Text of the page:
It seems like every time you meet up with friends you are greeted with the news that one of them is releasing of some sort of book.
And it each time it happens your thoughts are pulled to that garret space about the garage where you have spent almost the last decade working on the next great American novel.
Lately you’ve been noticing that the neighbors keep checking up on you when they see the lights still on at three in the morning.
It’s probably to make sure you haven’t inadvertently left that old car running again with an oily rag or something stuffed in its exhaust pipe.
You’ve edited your creation again and again and then you edited it just once or maybe twice more in case you might have missed something somewhere.
You’ve researched every historical reference for accuracy, followed every story line to a resolution, assured story continuity with each character’s motivation leading to the achievement of a goal and allowed for a surprising and satisfying resolution of all of the conflicts including one or two of emotional epiphanies.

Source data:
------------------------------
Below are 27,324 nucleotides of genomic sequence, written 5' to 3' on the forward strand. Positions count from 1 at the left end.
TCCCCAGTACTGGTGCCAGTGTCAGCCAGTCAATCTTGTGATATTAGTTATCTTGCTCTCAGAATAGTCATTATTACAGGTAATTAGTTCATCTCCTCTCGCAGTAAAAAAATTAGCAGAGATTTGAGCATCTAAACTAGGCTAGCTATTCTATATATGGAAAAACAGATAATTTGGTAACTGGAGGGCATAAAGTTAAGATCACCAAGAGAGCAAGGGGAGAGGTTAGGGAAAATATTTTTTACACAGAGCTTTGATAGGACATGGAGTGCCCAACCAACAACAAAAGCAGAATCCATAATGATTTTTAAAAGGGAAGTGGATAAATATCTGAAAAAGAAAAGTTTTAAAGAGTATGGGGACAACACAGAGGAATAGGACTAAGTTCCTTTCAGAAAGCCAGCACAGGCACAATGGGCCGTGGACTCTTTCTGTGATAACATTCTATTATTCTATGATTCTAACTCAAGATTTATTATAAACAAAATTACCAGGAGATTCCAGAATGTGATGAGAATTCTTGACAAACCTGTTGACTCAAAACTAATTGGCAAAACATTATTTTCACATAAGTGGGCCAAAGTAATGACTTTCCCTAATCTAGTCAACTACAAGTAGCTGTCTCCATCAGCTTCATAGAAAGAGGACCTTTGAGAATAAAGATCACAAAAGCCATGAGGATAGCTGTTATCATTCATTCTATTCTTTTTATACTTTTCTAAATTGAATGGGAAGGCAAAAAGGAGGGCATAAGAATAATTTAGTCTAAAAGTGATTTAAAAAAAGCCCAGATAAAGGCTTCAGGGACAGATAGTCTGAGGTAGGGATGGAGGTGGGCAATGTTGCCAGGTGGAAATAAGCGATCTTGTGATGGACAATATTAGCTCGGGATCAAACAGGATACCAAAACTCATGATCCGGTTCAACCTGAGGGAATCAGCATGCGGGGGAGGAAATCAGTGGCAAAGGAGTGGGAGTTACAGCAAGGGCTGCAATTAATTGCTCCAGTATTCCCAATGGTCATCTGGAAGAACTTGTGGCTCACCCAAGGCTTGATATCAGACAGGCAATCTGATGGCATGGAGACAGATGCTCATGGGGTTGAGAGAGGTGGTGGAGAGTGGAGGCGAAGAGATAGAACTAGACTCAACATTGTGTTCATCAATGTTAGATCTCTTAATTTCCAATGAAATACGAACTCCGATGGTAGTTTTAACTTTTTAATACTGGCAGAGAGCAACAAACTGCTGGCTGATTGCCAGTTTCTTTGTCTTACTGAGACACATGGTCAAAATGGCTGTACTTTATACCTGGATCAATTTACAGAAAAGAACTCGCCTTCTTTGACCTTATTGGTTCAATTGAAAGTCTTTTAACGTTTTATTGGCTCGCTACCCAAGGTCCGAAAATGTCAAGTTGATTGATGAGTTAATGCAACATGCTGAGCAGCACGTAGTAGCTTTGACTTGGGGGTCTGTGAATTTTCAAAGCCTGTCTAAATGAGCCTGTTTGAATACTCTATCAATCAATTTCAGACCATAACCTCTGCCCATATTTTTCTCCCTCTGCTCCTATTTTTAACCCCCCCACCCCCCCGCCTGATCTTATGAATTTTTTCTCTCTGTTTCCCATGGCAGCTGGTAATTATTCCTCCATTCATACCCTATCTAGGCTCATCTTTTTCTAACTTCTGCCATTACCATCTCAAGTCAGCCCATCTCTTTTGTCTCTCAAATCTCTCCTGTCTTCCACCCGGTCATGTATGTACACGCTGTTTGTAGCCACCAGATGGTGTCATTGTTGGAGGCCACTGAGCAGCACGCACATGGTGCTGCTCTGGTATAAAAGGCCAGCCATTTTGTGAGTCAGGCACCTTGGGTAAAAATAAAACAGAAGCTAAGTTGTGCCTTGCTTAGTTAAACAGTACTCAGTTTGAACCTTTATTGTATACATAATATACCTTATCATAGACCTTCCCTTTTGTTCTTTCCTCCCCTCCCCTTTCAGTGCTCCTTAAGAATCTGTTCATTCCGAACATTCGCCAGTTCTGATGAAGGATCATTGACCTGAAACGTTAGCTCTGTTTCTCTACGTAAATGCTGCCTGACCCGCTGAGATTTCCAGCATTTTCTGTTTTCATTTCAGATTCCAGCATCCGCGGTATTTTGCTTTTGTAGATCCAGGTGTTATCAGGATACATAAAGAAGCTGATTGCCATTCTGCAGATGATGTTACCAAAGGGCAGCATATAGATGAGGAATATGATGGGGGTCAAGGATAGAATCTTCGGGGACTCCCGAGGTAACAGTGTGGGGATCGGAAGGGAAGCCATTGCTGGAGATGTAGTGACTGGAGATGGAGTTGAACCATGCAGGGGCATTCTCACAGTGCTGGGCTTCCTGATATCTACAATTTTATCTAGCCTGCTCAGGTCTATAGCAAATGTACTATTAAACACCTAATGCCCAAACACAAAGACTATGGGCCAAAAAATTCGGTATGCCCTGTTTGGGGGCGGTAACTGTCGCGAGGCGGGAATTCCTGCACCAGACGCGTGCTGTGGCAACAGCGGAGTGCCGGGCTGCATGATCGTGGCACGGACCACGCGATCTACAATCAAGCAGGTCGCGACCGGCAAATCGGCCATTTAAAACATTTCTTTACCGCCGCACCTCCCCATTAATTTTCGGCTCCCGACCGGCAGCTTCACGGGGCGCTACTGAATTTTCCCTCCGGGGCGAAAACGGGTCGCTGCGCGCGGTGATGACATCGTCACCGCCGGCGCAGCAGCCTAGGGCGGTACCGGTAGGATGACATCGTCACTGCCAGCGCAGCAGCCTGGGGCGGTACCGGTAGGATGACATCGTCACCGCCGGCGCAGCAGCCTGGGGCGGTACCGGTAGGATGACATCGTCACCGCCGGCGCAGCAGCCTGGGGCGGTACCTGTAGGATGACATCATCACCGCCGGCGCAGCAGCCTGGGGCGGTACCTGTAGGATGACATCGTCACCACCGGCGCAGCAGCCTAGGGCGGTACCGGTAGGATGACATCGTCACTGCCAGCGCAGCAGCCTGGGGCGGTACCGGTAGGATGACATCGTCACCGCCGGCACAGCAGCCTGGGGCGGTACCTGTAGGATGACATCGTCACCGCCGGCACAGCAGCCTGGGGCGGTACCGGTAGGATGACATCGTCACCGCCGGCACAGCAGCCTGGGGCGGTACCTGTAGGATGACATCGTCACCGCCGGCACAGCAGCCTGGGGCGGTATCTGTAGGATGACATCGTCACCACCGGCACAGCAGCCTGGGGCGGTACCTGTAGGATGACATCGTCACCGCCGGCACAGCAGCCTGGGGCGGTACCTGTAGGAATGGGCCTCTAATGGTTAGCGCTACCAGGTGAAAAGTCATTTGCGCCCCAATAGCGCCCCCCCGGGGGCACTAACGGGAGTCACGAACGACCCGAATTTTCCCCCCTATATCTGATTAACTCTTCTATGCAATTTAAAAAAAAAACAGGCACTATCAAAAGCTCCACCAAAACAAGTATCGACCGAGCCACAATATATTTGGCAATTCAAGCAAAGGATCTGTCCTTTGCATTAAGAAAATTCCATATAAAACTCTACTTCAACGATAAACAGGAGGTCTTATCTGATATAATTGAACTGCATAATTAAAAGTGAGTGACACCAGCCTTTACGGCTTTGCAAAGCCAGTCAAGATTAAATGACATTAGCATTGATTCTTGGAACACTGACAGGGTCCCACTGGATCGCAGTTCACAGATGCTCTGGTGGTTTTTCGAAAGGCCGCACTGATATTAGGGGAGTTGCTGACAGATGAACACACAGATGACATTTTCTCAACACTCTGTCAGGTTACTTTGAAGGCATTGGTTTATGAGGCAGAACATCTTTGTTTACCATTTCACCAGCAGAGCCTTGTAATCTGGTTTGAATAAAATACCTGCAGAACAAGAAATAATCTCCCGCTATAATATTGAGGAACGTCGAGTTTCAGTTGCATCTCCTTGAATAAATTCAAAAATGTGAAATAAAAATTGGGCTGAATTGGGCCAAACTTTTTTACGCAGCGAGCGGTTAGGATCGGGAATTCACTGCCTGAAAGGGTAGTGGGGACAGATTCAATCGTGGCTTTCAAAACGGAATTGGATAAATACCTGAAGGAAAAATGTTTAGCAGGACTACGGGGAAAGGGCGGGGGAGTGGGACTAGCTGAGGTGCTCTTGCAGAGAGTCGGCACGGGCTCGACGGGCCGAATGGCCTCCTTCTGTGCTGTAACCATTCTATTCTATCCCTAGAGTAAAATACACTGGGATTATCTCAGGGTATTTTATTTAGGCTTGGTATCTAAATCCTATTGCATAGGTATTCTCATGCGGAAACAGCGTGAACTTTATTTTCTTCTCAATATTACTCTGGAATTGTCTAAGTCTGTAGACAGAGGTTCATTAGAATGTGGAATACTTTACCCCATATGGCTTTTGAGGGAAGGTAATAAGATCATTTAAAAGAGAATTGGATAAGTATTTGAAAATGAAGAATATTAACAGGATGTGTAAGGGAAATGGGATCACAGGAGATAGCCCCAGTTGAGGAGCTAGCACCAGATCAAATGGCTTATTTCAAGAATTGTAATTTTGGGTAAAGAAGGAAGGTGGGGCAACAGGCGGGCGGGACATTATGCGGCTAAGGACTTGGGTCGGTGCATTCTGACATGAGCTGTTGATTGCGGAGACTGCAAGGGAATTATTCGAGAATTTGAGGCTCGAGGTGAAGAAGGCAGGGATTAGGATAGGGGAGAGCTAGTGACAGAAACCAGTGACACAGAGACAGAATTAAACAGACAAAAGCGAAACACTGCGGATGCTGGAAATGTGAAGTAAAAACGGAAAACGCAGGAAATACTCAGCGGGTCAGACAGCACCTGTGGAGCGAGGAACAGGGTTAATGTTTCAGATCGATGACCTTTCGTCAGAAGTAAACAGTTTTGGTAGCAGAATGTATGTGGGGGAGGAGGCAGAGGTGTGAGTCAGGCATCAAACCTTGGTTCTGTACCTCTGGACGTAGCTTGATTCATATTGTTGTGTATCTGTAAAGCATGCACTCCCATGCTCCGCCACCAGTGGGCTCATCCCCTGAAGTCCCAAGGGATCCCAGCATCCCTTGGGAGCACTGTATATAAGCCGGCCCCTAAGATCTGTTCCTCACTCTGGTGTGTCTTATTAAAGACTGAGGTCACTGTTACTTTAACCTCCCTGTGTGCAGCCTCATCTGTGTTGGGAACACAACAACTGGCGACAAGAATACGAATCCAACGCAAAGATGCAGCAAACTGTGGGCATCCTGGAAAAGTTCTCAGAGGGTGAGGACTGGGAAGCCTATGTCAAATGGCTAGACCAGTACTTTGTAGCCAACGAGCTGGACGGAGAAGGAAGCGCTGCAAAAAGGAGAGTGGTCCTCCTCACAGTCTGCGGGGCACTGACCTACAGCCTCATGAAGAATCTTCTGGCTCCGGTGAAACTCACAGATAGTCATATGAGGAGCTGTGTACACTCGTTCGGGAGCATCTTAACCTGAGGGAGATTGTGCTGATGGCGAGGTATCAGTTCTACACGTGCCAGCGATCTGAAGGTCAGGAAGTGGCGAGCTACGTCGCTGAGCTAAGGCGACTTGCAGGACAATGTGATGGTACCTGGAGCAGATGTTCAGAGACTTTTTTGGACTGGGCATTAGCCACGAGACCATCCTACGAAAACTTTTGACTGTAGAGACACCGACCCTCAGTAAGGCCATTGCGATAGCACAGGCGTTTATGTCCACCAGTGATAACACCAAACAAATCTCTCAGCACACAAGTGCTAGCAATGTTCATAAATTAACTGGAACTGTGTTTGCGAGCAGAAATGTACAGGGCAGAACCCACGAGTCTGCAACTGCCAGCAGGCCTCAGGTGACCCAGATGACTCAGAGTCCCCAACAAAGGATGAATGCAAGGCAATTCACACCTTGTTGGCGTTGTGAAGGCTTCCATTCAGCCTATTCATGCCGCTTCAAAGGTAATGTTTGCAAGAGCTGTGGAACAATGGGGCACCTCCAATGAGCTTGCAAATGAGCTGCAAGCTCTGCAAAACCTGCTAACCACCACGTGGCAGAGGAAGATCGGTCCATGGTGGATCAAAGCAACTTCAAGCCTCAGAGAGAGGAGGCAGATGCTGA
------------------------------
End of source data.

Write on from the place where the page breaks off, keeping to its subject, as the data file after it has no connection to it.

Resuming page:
You figure your family will never recognize themselves in characters which they have inspired and even if they do you’ve prepared a response involving a convenient accusation that they are nursing some sort of narcissistic personality disorder.
You’ve never been more ready. You’re afraid of nothing and nobody. And then, a cold chill runs down your spine as you remember that you still have no literary agent and no publisher.
Your awareness switches focus to the coyotes howling under the summer moonlight and that bottomless pit in your stomach starts to churn and roll with horror as you recognize the fact that as of this moment you are just another unknown and unpublished genius.
Protecting an Unpublished Work
You comfort yourself with thoughts of how your literary hero, James Joyce, got countless rejection letters from publishers all over the world who couldn’t relate to the potential marketability of Ulysses.
The manuscript alone must have weighed three hundred pounds. Can you imagine the “synopsis letter” for that one?
And it is true that the first publishers of Ulysses were arrested and fined for their trouble. Mais avoir le courage, Aloysius, surely your work of art will inspire a far more warm and friendly reception. Right? It will, won’t it?
Here is my advice Continue reading How Writers and Book Authors Can Avoid Common Copyright & IP Pitfalls in 4 Steps